SINCE Scotland's first known Covid infection was identified in a patient from Tayside on March 1 2020, at least 1.37 million positive cases have been confirmed - equivalent to a quarter of the whole population.

The actual number of Scots exposed to the virus will be far higher, however, given the low availability of tests at the beginning of the pandemic and the large percentage of cases which have been asymptomatic - especially following vaccination.

According to estimates based on confirmed cases, Office for National Statistics (ONS) surveillance, and modelling from Cambridge University, two thirds of England's population are believed to have been infected at least once.

Scotland would not be far behind.

One of the most puzzling legacies of the pandemic has been the so-called 'long haulers' - those whose infections appear to have morphed into a debilitating and chronic illness characterised by symptoms ranging from fatigue and brain fog to pain, breathlessness, and even rashes.

Gauging the precise scale of the problem is difficult, however.

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The ONS provides estimates based on self-reported incidence, where Long Covid is defined as symptoms persisting beyond four weeks which cannot be explained by anything else.

Their latest figures for Scotland put the number of Long Covid sufferers at 100,000 as of January 2, with 40,000 of these individuals - equivalent to around 1-3% of those infected to date - having lived with their symptoms for more than 12 months.

Nearly a quarter (24%) said their daily lives had been "affected a lot" by the condition, compared to 18% in England.

HeraldScotland: The cumulative of confirmed Covid cases in Scotland is close to 1.4m, equivalent to a quarter of the population having been infectedThe cumulative of confirmed Covid cases in Scotland is close to 1.4m, equivalent to a quarter of the population having been infected

The challenges of dealing with Long Covid are manifold: there is no diagnostic test, no treatment, and no scientific consensus on what causes it - or even what it is.

"Our basic view is that there is no such thing as 'Long Covid'," said Professor Alan Carson, a consultant neuropsychiatrist and researcher at Edinburgh University's Centre for Clinical Brain Sciences.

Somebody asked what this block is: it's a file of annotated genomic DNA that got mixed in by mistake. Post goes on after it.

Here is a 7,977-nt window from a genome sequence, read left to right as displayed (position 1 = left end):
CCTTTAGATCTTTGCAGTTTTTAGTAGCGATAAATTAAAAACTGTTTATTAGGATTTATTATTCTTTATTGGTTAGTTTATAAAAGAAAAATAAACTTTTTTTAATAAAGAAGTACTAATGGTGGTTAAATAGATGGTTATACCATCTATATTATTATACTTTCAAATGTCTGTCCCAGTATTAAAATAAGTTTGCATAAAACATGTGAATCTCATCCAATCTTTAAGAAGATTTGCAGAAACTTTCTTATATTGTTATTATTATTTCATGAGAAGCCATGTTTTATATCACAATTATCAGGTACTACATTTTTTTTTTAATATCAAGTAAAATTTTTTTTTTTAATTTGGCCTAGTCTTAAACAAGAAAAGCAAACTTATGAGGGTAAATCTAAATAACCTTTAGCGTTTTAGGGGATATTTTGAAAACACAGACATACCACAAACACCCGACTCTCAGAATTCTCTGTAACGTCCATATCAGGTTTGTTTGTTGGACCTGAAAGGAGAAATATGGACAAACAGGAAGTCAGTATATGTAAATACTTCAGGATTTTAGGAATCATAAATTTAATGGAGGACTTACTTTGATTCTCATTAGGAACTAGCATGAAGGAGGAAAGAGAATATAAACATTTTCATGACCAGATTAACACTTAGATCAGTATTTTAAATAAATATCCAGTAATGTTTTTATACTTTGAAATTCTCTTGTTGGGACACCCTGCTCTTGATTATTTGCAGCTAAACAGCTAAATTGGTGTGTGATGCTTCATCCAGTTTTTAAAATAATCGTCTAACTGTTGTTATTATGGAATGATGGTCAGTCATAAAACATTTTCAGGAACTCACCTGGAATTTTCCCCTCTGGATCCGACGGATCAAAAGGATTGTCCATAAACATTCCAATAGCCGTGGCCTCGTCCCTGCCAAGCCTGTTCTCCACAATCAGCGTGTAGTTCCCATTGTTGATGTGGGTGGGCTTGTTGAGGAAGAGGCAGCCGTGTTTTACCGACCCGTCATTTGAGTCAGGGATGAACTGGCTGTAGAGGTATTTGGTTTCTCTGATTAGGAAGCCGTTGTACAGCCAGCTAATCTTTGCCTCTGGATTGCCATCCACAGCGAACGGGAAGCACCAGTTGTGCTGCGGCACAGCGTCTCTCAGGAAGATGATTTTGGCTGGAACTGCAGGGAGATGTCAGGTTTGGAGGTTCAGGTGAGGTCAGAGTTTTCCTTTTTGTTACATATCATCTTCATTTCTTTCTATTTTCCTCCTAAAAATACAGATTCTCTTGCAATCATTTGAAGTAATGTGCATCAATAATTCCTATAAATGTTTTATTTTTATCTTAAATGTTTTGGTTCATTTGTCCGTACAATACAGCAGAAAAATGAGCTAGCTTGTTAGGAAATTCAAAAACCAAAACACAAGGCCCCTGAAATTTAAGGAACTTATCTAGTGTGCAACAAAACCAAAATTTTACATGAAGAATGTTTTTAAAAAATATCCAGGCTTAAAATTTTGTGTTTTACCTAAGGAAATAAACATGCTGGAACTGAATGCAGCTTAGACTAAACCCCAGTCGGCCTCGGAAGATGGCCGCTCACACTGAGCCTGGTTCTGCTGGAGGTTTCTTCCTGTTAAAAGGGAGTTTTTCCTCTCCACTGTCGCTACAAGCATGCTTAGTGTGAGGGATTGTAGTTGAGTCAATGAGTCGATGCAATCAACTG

"To be clear, I'm not suggesting for one second that there are not a lot of patients who complain of very real and long-lasting symptoms after Covid.

"But I take the view that it's a mistake to think of Long Covid as a single entity. I think it's a group of conditions."

This is important, said Prof Carson, because different forms of the illness will probably require different treatments.

He is currently leading a study which is trying to unravel the underlying causes behind the common cognitive ailments which plague Long Covid sufferers, such as memory problems and difficulty concentrating.

This includes taking detailed MRI scans of patients' brains and analysing blood and cerebrospinal fluid for proteins known to be released when the brain is harmed.

In some cases - particularly in older patients where Covid infections led to delirium - the virus appears to have accelerated the onset of dementias, such as Alzheimer's disease, which typically take many years to develop.

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In other patients, cognitive impairment seems to be more closely linked to fatigue brought about by damage to lung tissue which has weakened the respiratory systems.

It is unclear, however, whether Long Covid is genuinely more common, or worse, than other post-viral illnesses.

"My suspicion is that Covid is not that unique," said Prof Carson.

"What is perhaps unique about it for our lifetimes is the sheer number of people who got it all in one go.

"But it's quite hard to get definitive figures and rates [for Long Covid], and it's also quite hard to get definitive rates for comparator illnesses."

HeraldScotland: Professor Alan CarsonProfessor Alan Carson